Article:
Just imagine the impact we could make if every member volunteered even 1 hour of their time to our Poppy Campaign. Come out and meet other members in this worth while endeavour. This is our major fundraiser of the year for the Poppy Fund. John McCrae poem speaks of Flanders fields, but the subject is universal – the fear of the dead that they will be forgotten, that their death will have been in vain. Remembrance, as symbolized by the Poppy, is our eternal answer which belies that fear.
Sadly, Lieutenant-Colonel John McCrae died of pneumonia at Wimereux, France on 28 January 1918. He was 45 years old.
THE FLOWER OF REMEMBRANCE An American teacher, Moina Michael, while working at the YMCA Overseas War Secretaries’ headquarters in New York City in November 1918, read John McCrae’s poem “In Flanders Fields”. She immediately made “a personal pledge to keep the faith and vowed always to wear a red poppy of Flanders Fields as a sign of remembrance and as an emblem for keeping the faith with all who died".
Two years later, during a 1920 visit to the United States, a French woman, Madame Guerin, learned of the custom. On her return to France, she decided to use handmade Poppies to raise money for the destitute children in war-torn areas of the country. Following the example of Madame Guerin, the Great War Veterans’ Association in Canada (the predecessor of The Royal Canadian Legion) officially adopted the Poppy as its Flower of Remembrance on 5 July 1921.
Thanks to the millions of Canadians who wear the Legion’s lapel Poppy each November, the little red plant has never died. And neither have Canadian’s memories for 117,000 of their countrymen who died in battle
A SYMBOL OF UNITY
At 0530 hours on the morning of 9 April 1917, the Battle of Vimy Ridge began, marking an important milestone in our military history. For the next few days, Canadian troops fought relentlessly, braving enemy forces, a heavily-fortified ridge and the weather. This battle was significant; not only was it a resounding success for Canada but, in the words of Brigadier-General A.E. Ross, it marked the “birth of a nation”. No longer would Canada be overshadowed by the military strength of her allies.
This battle had proven Canada’s ability as a formidable force in the theatre of war.
The bravery, discipline and sacrifice that Canadian troops displayed during those few days are now legendary. The battle represented a memorable unification of our personnel resources as troops from all Canadian military divisions, from all parts of Canada and from all walks of life, joined to collectively overcome the powerful enemy at considerable odds. Our troops united to defeat adversity and a military threat to the world.
Now, decades later, Canadians stand united in their Remembrance as they recognize and honour the selfless acts of our troops from all wars.
We realize that it is because of our war veterans that we exist as a proud and free nation.
Today, when people from all parts of Canada and from all walks of life join together in their pledge to never forget, they choose to display this collective reminiscence by wearing a Poppy. They stand united as Canadians sharing a common history of sacrifice and commitment.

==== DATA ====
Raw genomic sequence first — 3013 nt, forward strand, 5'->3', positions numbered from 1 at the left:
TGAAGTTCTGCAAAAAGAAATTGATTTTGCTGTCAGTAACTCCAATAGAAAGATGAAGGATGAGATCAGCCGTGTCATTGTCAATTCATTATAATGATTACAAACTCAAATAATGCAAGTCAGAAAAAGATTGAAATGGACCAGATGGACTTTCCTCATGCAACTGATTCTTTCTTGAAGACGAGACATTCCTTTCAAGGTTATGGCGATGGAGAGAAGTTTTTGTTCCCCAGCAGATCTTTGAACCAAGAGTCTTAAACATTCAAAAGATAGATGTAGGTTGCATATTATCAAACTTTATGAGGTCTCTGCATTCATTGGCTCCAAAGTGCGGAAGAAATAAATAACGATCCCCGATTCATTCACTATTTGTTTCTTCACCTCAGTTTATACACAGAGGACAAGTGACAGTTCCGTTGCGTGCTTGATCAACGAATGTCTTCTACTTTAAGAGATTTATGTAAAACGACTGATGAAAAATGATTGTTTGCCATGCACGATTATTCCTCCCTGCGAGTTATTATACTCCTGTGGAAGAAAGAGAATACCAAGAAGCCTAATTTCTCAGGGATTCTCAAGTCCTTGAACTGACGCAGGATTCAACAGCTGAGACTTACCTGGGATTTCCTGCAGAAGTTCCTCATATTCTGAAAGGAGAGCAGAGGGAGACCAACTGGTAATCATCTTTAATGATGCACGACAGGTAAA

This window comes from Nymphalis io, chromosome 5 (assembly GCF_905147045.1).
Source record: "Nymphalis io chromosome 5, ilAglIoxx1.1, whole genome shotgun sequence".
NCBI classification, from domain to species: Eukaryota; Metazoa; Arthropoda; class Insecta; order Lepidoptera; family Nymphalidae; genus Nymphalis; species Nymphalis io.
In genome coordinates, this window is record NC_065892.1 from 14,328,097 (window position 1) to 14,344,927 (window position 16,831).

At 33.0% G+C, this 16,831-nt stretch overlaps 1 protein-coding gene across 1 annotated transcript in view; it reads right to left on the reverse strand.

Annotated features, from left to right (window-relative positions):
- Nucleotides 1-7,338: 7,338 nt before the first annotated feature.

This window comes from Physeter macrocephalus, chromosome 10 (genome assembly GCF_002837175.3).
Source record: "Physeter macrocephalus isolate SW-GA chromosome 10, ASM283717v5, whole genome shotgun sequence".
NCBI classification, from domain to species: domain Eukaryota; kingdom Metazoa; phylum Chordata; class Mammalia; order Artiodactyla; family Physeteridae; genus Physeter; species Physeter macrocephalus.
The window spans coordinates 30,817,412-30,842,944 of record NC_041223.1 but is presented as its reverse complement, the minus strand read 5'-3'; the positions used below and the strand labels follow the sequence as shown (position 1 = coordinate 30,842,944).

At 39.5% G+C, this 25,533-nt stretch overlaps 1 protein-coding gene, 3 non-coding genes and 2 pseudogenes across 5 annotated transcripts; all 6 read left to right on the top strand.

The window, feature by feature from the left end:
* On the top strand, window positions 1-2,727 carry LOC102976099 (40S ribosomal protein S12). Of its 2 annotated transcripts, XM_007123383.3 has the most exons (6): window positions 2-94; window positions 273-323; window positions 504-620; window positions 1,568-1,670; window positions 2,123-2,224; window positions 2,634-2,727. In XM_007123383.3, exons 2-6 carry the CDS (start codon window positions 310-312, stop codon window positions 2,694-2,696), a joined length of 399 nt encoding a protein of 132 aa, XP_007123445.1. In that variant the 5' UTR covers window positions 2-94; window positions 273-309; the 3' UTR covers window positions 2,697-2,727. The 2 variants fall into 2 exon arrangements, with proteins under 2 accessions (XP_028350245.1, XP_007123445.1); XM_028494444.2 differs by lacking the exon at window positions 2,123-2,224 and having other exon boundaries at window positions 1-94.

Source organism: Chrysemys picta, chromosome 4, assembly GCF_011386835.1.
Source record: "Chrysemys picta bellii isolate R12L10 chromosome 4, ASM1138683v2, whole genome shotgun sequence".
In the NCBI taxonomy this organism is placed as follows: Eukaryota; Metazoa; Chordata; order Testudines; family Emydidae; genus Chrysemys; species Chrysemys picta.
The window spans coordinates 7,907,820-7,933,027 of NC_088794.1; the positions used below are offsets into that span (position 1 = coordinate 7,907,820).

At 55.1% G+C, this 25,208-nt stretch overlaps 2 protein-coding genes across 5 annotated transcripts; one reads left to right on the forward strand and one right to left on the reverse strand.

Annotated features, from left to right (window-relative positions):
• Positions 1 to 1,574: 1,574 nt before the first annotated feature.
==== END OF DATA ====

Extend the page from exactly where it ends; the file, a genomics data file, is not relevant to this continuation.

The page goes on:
This years event was better than ever, The Artifact department of the Legion had a wonderful display, with many visitors, and great conversation. Here are a few pictures to show the hard work that went into representing the Legion this year. A Special Thank You to our Volunteers!
This years Simcoe days will be representing the “UN Year of Indigenous Languages” and the many settlers to Upper Canada.
The Legion tables will displaying information about Samuel de Champlain. How he traveled up through the Trent Severn Water Ways, the tools he used and people he came across during his adventures. Come drop by our table for more information and a chat with our volunteers. There will be a dress-up trunk for the kids. (Parents are welcomed to take photos). Free treats for the kids ,fill out a ballot for prize give a-ways. Donations to the artifacts department of the Legion most welcomed. A shuttle bus will be provided from the parking lot located off Helen Street.
FROM: WALLY TOMASIK, CO-CHAIR WAYS & MEANS COMMITTEE:
RE: COVER CHARGES FOR DANCES & SPECIAL EVENT On the recommendation of the Ways and Means Committee, the Executive Committee has approved the implementation of a $5.00 per person cover charge for dances and special occasions held by Branch 67.A start-up date has yet to be determined, however it is anticipated that the charges will be implemented by the end of September 2019.As many of you can appreciate, the Legion, although financially stable, has determined that this fee would be implemented to offset some of the costs for hosting these events.
1.All Branch Members in good standing will be exempt from the $5.00 fee, providing they produce a valid Membership card at time of admission. Failure to produce a valid Membership card will result in the fee being applied.
2.Members of the Branch 67 Ladies Auxiliary will be exempt from this policy. Again, providing that a valid and current Membership card is provided at time of admission.
The fee is not designed to encumber our Members from attending these functions, provided they are current and in good standing.
We trust that you understand as to why this fee is being implemented.
Should you have any questions, please do not hesitate in contacting a member of the Committee for further clarification if required.
Fred Hudson, Chair person Wally Tomasik, Vice Chair person.